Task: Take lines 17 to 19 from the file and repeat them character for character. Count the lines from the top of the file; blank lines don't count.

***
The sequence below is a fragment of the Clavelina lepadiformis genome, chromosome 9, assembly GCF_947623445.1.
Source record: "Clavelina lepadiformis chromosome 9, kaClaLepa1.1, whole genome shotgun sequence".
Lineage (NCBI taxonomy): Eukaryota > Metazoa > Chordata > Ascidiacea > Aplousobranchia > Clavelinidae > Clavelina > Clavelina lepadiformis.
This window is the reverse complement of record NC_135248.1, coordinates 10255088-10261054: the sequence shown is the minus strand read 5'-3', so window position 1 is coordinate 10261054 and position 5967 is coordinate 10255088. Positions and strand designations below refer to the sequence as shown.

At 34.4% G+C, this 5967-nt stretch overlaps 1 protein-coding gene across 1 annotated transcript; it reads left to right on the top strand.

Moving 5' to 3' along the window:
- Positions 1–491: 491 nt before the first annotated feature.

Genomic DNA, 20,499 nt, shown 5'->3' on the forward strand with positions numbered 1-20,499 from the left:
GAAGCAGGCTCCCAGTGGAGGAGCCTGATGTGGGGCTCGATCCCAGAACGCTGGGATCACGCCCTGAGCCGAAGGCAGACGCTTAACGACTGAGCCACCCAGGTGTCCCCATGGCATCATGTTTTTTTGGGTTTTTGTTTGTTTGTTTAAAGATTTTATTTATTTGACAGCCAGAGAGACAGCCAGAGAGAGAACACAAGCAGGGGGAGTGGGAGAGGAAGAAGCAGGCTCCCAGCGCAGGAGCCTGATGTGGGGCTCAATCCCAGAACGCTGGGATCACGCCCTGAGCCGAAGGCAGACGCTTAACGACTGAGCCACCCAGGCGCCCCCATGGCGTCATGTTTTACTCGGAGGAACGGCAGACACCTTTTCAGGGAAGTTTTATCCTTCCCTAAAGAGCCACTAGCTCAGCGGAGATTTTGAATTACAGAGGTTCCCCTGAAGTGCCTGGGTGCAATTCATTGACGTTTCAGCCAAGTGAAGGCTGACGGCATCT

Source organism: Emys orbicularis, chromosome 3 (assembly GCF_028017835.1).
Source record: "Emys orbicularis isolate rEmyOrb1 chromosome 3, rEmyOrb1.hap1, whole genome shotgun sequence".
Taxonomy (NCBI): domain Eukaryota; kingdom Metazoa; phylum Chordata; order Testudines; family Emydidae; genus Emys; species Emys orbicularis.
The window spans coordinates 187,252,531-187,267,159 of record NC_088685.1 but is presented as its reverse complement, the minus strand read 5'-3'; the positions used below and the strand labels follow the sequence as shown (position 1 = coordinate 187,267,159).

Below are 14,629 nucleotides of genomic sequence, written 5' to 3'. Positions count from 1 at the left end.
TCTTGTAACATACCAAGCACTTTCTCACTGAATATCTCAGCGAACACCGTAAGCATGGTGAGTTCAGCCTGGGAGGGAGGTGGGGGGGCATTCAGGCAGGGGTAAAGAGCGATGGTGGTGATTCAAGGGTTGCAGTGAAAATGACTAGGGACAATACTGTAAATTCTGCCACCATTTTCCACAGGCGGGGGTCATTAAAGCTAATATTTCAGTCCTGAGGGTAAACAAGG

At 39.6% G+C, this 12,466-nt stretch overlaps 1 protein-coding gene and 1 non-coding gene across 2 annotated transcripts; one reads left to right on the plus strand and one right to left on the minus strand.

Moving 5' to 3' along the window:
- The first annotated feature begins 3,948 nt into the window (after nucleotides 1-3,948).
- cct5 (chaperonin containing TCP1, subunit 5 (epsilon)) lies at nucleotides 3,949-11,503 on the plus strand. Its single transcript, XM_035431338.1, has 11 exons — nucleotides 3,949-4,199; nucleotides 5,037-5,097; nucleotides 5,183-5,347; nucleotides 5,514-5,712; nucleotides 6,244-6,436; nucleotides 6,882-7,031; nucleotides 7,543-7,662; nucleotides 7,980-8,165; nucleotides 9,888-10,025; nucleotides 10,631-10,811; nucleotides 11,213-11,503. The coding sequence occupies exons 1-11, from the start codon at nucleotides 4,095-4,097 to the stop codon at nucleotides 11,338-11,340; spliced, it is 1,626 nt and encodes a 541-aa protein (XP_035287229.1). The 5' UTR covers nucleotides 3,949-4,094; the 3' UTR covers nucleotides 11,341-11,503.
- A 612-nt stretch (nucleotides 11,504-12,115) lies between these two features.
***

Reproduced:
Moving 5' to 3' along the window:
- The first annotated feature begins 3,948 nt into the window (after nucleotides 1-3,948).
- cct5 (chaperonin containing TCP1, subunit 5 (epsilon)) lies at nucleotides 3,949-11,503 on the plus strand. Its single transcript, XM_035431338.1, has 11 exons — nucleotides 3,949-4,199; nucleotides 5,037-5,097; nucleotides 5,183-5,347; nucleotides 5,514-5,712; nucleotides 6,244-6,436; nucleotides 6,882-7,031; nucleotides 7,543-7,662; nucleotides 7,980-8,165; nucleotides 9,888-10,025; nucleotides 10,631-10,811; nucleotides 11,213-11,503. The coding sequence occupies exons 1-11, from the start codon at nucleotides 4,095-4,097 to the stop codon at nucleotides 11,338-11,340; spliced, it is 1,626 nt and encodes a 541-aa protein (XP_035287229.1). The 5' UTR covers nucleotides 3,949-4,094; the 3' UTR covers nucleotides 11,341-11,503.